From Cortaditos to Lattes: A Coffee Lover’s Guide to Coffee in PR

 

Picture this: I’m standing in line at my local coffee shop, (#SupportLocalBusinesses!) fantasizing over the sweet cafecito I’m about to order when I overhear a conversation between two adults, seemingly around my age. It went something like this:

Millennial #1: “Ugh I’m so tired, I think I’m gonna order a cortadito.”

Millennial #2: “Dude, no! Get a latte, it’s bigger so it has more coffee.”

Millennial #1: “Seriously? I thought the coffee was more concentrated in a cortadito.’’

Millennial #2: “Okay, no. You’re all confused. I love coffee, okay? So, just listen to me. Get the latte.”

At this point I had already tuned out in fear of a heart attack before I even had my own dose of caffeine- serves me right for listening in on private conversations!- but it did get me thinking. In Puerto Rico, coffee is a fundamental part of our culture. Generations upon generations before us have loved and respected the caffeinated drink and have gone to their local corner shops and cafes to get their daily fix.

Aside from our traditional Puerto Rican coffee styles, we’ve inherited lattes, cappuccinos, macchiatos, and more! Our parents and grandparents all know the difference between a bibí, a cortado and café con leche. They know the difference between café puya, melao and coffee a término. So when did we, as a generation, start to forget our coffee roots?

That’s where I come in! Here is my gift to you, lovely reader. A break down of coffee styles, old and new.

 

  1. Espresso- Finely ground coffee beans, brewed by forcing about 1.5 ounces of almost boiling water at up to 15 ATM (atmospheres) of pressure. The result is a beautiful shot of dark brown, ever so slightly thick liquid with very little crema (the foam layer topping the coffee).

  2. Drip coffee- This coffee is a coarser grind than espresso and is made by dripping boiling water directly over the grind. This brewing process is longer than that of espresso but- fun fact!- a cup of drip coffee contains more caffeine than a shot of espresso!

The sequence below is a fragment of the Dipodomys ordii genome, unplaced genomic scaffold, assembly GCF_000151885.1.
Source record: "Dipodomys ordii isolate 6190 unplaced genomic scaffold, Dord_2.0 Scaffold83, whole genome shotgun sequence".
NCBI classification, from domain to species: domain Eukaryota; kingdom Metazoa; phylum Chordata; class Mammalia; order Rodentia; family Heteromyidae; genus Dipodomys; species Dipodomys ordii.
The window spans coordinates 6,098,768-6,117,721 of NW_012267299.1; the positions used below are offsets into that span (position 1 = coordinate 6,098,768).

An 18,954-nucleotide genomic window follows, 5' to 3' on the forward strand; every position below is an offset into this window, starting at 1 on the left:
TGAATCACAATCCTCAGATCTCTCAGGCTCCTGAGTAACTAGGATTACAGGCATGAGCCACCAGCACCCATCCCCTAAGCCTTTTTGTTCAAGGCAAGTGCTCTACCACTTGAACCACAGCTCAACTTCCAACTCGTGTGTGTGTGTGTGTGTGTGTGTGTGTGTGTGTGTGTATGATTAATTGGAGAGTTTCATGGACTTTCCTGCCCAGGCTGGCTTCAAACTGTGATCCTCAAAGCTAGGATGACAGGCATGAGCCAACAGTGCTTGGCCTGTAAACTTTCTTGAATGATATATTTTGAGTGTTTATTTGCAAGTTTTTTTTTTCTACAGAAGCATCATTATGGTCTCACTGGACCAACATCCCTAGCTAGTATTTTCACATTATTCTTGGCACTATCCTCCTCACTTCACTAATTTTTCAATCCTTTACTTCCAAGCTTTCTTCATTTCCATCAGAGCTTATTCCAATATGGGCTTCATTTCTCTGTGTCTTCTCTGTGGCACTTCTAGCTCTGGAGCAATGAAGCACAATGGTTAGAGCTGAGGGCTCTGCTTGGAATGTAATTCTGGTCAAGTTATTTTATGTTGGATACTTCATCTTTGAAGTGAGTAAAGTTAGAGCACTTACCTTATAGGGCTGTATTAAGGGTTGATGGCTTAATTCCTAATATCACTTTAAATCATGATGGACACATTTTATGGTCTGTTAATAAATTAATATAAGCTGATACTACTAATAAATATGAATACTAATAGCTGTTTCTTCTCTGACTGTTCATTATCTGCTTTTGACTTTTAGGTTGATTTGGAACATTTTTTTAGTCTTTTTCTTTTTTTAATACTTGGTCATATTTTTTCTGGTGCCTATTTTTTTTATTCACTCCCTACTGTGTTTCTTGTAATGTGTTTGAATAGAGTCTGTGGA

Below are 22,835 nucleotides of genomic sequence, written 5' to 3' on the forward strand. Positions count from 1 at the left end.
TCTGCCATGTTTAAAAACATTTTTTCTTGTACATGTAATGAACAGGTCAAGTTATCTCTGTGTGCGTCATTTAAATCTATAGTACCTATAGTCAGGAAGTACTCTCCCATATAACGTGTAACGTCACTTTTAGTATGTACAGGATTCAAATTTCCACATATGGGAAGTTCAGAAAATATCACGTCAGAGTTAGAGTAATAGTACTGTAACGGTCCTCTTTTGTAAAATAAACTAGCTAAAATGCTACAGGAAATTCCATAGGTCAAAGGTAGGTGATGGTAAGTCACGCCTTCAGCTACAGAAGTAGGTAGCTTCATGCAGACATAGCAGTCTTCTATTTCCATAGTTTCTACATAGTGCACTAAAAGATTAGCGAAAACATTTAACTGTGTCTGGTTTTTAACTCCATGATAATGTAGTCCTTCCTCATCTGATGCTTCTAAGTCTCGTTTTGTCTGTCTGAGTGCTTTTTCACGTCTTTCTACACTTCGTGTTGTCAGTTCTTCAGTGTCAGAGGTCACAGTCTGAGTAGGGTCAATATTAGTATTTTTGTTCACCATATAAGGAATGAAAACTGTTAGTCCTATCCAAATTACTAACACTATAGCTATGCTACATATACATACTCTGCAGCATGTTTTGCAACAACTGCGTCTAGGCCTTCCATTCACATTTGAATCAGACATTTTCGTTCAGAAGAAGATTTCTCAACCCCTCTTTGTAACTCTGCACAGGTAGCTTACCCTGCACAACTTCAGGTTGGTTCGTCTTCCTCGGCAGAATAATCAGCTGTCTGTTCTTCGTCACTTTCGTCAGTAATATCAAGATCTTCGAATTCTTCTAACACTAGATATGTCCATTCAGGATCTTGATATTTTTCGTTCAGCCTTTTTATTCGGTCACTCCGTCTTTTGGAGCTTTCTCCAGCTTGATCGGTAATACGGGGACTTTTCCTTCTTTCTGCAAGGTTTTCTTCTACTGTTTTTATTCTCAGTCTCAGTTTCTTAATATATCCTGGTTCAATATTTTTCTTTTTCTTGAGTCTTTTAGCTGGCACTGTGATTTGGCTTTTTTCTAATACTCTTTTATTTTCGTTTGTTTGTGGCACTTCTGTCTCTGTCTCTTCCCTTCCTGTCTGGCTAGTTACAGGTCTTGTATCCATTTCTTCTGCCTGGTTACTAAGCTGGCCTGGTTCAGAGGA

3. Latte - Made with espresso and steamed milk.

  4. Cappuccino- Made with espresso, hot milk and topped with milk foam.

  5. Macchiato - Espresso with a touch of milk. Another fun fact! The macchiato originates in Italy and it literally translates to “stained”. So a macchiato is coffee with just a “stain”of milk".

  6. Cortado - The Puerto Rican version of a macchiato. It can be made from drip coffee or espresso. The important thing is that it is more coffee than milk.

  7. Bibí - The very opposite of a cortado. More milk, less coffee.

  8. Espresso- Strong, dark coffee. The base for most popular coffee drinks.

  9. Americano - Espresso topped with hot water.

  10. Mocha - Coffee with milk and chocolate.

  11. Puya - This is the Puerto Rican term to describe coffee that has no milk or sugar. It’s just black coffee, in general, drip coffee.

  12. Melao - The direct opposite of puya! This is our way of saying coffee is very, or even, too, sweet.

  13. Café con leche- The standard cup of coffee.

  14. Termino - The Puerto Rican way to describe a cup of coffee that is not too strong or too milky.

I know what you’re thinking. “Carla, some of these are so similar!” and you’re right! The great thing about knowing both our local terms and the terms we’ve come to know is that A) It will guarantee you get exactly your coffee how you like it, whether you go to the local community bakery or a “fancy shmancy” coffee shop and B) you’ll look #CulturedAF and will seem like a total coffee connoisseur! Now go to your favorite shop, order your favorite cafecito and spread your newly acquired knowledge with your fellow coffee lovers!

Image description: a very cute flower design on a white chocolate mocha latte made by yours truly!